25 Stories - Barbara Roberts, an Agile Career
By Abi Walker | 7 March 2019
The Agile Business Consortium is celebrating its 25th anniversary as a leader in promoting business agility with ambitious plans for the future. To celebrate our 25th year, we will be sharing 25 stories! Agile transformation coach and previous director for the Agile Business Consortium, Barbara Roberts, kindly took part in the first of our 25th anniversary blog series.
How did you first get interested in agile?
How did you first get involved with the consortium?
What are the main changes that you have seen in that time?
Until 2009, we didn’t have the money to market what we were doing, and you couldn’t use the method unless you were a member, which stopped the DSDM method (Dynamic Systems Development Method) that we'd created from growing as it should have.
The major change has been the creation and the growth of AgilePM. We were able to collaborate with APMG International and benefit from their marketing strength. That enabled us to get our approach out to the world, which then gave us the funds to develop our ideas further. Now we have over 100,000 people who have taken AgilePM exams, and I am lucky enough to be talking about our products in Asia and Australia.
With Agile PM, what do you see as it’s real strengths?
A lot of agile approaches don’t understand the need for projects. All of the Consortium early adopters, such as British Rail, British Telecom and British Airways were large complex corporates. Corporate agile is necessarily going to be very different from a simple start-up organisation, so agile is never going to be a one-size-fits-all approach.
Our differentiator is that AgilePM proves you can do projects in an agile style and manage them in an agile way. Too often people see agile as ‘make it up as you go along’, whereas Agile PM and the Agile Project Framework products prove that in reality this is a highly disciplined approach – quite the opposite of “just do it” but still fully agile.
AgilePM puts us in a marketplace that is too often neglected – where project managers are being told they should give up project management and become scrum masters. The reality is the PM role continues to exist in Agile in complex corporates because you’re always going to have projects in those organisations.
What is your typical day as a consultant?
As a consultant there is no typical day! When I start an assignment I never go in with pre-prepared answers. I begin by finding out what is going well so we can protect this. I listen to the problems; what is really hurting and therefore needs to change. And beyond this, I start to look for areas which can be improved or streamlined, and for those people who are keen to develop new agile skills.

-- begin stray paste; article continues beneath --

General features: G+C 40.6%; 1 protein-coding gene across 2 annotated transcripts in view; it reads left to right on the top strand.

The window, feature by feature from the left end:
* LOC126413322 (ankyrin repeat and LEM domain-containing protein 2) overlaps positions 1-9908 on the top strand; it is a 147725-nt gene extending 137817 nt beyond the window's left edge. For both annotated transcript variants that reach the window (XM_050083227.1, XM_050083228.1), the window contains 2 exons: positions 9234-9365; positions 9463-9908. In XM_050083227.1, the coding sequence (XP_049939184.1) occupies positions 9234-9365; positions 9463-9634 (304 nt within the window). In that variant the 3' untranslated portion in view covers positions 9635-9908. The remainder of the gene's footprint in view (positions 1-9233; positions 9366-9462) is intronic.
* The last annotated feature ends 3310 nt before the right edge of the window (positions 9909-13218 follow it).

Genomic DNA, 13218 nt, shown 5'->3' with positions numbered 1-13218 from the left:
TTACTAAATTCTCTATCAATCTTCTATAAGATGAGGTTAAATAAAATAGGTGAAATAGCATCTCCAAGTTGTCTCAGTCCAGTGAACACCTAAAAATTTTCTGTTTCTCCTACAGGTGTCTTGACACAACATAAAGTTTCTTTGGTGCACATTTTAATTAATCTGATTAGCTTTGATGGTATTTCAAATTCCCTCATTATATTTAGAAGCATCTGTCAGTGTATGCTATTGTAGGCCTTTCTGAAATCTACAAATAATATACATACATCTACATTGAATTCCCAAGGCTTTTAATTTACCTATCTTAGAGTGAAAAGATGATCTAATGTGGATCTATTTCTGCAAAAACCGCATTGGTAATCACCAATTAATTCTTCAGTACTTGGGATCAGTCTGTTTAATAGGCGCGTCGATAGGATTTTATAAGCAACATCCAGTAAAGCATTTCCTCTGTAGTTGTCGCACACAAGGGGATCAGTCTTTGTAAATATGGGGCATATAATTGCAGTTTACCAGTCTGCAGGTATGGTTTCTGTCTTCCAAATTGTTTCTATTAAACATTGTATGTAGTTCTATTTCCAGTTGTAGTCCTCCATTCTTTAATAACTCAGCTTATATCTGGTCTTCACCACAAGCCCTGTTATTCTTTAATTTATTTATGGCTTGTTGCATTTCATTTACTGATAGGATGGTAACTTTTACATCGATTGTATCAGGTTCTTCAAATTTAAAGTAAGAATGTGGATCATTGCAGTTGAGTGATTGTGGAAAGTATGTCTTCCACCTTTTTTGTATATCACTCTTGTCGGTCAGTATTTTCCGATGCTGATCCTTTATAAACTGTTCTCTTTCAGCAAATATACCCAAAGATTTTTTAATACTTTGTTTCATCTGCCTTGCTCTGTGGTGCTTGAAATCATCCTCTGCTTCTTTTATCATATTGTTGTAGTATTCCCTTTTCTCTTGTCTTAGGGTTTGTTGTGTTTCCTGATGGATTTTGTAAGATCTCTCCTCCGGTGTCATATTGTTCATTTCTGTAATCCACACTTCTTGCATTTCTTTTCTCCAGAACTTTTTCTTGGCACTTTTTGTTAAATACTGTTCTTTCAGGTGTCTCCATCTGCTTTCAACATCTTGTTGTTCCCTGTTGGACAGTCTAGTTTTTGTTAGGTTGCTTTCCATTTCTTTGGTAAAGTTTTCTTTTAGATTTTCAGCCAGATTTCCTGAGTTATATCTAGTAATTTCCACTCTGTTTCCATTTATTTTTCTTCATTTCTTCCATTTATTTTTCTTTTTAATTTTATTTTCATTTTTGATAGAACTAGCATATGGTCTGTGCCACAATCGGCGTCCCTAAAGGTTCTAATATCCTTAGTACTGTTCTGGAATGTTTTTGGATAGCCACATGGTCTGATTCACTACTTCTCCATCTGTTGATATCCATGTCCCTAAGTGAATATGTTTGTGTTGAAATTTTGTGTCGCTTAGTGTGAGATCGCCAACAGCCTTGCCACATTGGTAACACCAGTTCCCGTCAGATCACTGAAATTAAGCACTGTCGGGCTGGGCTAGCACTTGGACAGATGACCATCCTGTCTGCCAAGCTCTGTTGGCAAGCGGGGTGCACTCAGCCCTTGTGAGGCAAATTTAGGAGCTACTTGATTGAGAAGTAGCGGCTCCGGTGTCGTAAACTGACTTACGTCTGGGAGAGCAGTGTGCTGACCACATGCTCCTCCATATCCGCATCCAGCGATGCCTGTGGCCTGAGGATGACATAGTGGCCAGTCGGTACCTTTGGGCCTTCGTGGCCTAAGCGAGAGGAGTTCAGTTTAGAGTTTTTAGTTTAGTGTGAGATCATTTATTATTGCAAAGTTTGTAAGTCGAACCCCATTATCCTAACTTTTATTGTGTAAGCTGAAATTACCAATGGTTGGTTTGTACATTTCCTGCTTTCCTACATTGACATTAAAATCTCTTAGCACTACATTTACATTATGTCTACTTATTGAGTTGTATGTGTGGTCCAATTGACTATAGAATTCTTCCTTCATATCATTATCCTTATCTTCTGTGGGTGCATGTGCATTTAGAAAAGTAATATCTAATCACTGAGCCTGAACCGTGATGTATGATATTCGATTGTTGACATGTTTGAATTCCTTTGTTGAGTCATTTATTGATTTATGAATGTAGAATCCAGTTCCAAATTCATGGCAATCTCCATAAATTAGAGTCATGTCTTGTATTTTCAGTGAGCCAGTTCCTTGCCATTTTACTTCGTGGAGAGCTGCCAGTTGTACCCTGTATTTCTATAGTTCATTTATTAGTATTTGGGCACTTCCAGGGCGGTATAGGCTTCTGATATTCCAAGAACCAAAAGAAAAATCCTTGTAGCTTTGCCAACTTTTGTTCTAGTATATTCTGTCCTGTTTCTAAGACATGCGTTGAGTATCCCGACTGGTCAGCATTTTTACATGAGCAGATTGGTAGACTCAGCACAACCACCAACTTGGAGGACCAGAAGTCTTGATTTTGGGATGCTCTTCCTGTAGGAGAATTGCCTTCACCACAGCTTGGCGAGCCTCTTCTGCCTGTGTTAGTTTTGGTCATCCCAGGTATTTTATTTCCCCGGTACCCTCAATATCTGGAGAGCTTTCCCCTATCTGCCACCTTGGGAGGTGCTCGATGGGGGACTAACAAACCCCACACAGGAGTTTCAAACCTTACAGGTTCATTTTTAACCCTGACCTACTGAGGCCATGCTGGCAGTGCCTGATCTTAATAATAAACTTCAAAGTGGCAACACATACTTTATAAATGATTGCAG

My days include doing 1-to-1 coaching for senior management, running training sessions for consultants, coaching teams and individuals, and training facilitators.
A consultant’s role is also about working out new rules, rather than just following existing ones – true thought leadership. That is the fun bit, but it also makes us a nightmare to manage!
As a consultant you never know what is coming. Any day can get completely turned upside down – it’s the ultimate in being agile.
What happens for an organisation to call you in? Why do they engage you?
What advice would you give someone who is interested in a career in agile?
Go for it! Look for certification that is valuable and provides a path to grow your knowledge. Understanding AgilePM by attending a training course is a good starting point, and the associated theory exams are useful to help embed the theory. Then get experience, and work towards the next certification step - the experience-based Agile Project Professional oral exam, run by the Consortium.
The Consortium has had a professional development path since 1995, and that is a great way to build a career in agile. Get practical agile experience, combine this with common sense, and use that base to become an Agile Project Professional.
What are you most proud of personally and as part of the Consortium?
As part of the consortium – definitely the creation of AgilePM. Nine years after the initial conversations, it’s gone global, with 100,000 exams taken - I am incredibly proud of that.
Personally – obviously I’m very proud of my family. But I am also proud (and lucky) to have done a job that I love, and which allows me to make a difference – to people, and to organisations. For me, developing others is my major motivator – I have mentored so many people over the past 25 years, and watching them grow has been incredibly rewarding. This is probably why I still haven’t given up work. My friends keep asking me when am I going to retire, but I am having far too much fun.
So, if I had to choose one thing, it would probably be making a difference and seeing the world change. When I first started, I worked for F International which was an organisation for women coming back to work after having a family – at the time, a truly innovative and inspiring organisation with a leadership style many years ahead of its time. This taught me the value of flexibility and showed me how a different style or viewpoint, or even what is seen as a disadvantage can actually drive true innovation.
"Developing others is my major motivator – I have mentored so many people over the past 25 years, and watching them grow has been incredibly rewarding. "
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